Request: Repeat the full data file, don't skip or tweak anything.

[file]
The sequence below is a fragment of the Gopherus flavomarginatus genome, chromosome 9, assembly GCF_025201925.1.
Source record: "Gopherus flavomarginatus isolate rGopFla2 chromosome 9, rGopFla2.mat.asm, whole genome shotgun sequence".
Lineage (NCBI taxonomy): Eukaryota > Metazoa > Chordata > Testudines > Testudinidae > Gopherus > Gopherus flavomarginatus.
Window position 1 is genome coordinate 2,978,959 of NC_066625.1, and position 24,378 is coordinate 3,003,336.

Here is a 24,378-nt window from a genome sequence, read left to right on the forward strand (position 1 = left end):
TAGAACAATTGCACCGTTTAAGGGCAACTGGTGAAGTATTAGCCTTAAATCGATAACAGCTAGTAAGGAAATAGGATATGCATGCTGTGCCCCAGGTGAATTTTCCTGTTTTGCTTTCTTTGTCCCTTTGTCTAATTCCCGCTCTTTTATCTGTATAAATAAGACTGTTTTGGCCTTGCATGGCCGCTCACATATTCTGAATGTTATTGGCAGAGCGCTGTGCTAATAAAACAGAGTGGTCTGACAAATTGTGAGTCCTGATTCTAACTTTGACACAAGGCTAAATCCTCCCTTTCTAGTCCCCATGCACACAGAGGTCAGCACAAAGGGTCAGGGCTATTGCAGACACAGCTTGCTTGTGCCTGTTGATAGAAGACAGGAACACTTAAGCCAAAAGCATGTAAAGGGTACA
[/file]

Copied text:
The sequence below is a fragment of the Gopherus flavomarginatus genome, chromosome 9, assembly GCF_025201925.1.
Source record: "Gopherus flavomarginatus isolate rGopFla2 chromosome 9, rGopFla2.mat.asm, whole genome shotgun sequence".
Lineage (NCBI taxonomy): Eukaryota > Metazoa > Chordata > Testudines > Testudinidae > Gopherus > Gopherus flavomarginatus.
Window position 1 is genome coordinate 2,978,959 of NC_066625.1, and position 24,378 is coordinate 3,003,336.

Here is a 24,378-nt window from a genome sequence, read left to right on the forward strand (position 1 = left end):
TAGAACAATTGCACCGTTTAAGGGCAACTGGTGAAGTATTAGCCTTAAATCGATAACAGCTAGTAAGGAAATAGGATATGCATGCTGTGCCCCAGGTGAATTTTCCTGTTTTGCTTTCTTTGTCCCTTTGTCTAATTCCCGCTCTTTTATCTGTATAAATAAGACTGTTTTGGCCTTGCATGGCCGCTCACATATTCTGAATGTTATTGGCAGAGCGCTGTGCTAATAAAACAGAGTGGTCTGACAAATTGTGAGTCCTGATTCTAACTTTGACACAAGGCTAAATCCTCCCTTTCTAGTCCCCATGCACACAGAGGTCAGCACAAAGGGTCAGGGCTATTGCAGACACAGCTTGCTTGTGCCTGTTGATAGAAGACAGGAACACTTAAGCCAAAAGCATGTAAAGGGTACA